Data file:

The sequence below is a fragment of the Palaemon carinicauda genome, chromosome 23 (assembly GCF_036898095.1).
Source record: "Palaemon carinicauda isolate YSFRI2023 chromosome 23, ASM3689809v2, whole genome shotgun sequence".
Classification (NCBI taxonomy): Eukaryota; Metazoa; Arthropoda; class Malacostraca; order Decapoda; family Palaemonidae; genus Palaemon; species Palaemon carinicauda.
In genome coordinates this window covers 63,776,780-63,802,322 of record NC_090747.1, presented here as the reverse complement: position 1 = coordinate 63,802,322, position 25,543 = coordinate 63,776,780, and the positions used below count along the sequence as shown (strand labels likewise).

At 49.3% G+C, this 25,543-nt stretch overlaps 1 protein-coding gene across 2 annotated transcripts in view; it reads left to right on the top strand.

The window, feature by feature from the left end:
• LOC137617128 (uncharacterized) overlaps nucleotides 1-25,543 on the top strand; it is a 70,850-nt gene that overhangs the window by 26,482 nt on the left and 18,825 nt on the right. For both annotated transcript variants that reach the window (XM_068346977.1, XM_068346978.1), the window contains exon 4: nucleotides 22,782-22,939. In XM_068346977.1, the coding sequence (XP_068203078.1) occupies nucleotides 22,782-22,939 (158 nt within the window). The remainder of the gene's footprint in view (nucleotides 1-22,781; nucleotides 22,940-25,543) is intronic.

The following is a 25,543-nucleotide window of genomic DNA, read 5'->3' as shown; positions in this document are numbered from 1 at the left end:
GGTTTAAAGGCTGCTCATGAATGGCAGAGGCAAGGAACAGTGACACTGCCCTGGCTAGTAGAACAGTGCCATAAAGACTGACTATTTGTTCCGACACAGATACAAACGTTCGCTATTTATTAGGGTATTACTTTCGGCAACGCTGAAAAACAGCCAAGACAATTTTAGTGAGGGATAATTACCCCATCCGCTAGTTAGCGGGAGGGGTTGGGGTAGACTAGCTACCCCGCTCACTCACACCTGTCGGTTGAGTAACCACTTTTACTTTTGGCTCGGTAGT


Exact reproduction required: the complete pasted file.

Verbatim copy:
The sequence below is a fragment of the Palaemon carinicauda genome, chromosome 23 (assembly GCF_036898095.1).
Source record: "Palaemon carinicauda isolate YSFRI2023 chromosome 23, ASM3689809v2, whole genome shotgun sequence".
Classification (NCBI taxonomy): Eukaryota; Metazoa; Arthropoda; class Malacostraca; order Decapoda; family Palaemonidae; genus Palaemon; species Palaemon carinicauda.
In genome coordinates this window covers 63,776,780-63,802,322 of record NC_090747.1, presented here as the reverse complement: position 1 = coordinate 63,802,322, position 25,543 = coordinate 63,776,780, and the positions used below count along the sequence as shown (strand labels likewise).

At 49.3% G+C, this 25,543-nt stretch overlaps 1 protein-coding gene across 2 annotated transcripts in view; it reads left to right on the top strand.

The window, feature by feature from the left end:
• LOC137617128 (uncharacterized) overlaps nucleotides 1-25,543 on the top strand; it is a 70,850-nt gene that overhangs the window by 26,482 nt on the left and 18,825 nt on the right. For both annotated transcript variants that reach the window (XM_068346977.1, XM_068346978.1), the window contains exon 4: nucleotides 22,782-22,939. In XM_068346977.1, the coding sequence (XP_068203078.1) occupies nucleotides 22,782-22,939 (158 nt within the window). The remainder of the gene's footprint in view (nucleotides 1-22,781; nucleotides 22,940-25,543) is intronic.

The following is a 25,543-nucleotide window of genomic DNA, read 5'->3' as shown; positions in this document are numbered from 1 at the left end:
GGTTTAAAGGCTGCTCATGAATGGCAGAGGCAAGGAACAGTGACACTGCCCTGGCTAGTAGAACAGTGCCATAAAGACTGACTATTTGTTCCGACACAGATACAAACGTTCGCTATTTATTAGGGTATTACTTTCGGCAACGCTGAAAAACAGCCAAGACAATTTTAGTGAGGGATAATTACCCCATCCGCTAGTTAGCGGGAGGGGTTGGGGTAGACTAGCTACCCCGCTCACTCACACCTGTCGGTTGAGTAACCACTTTTACTTTTGGCTCGGTAGT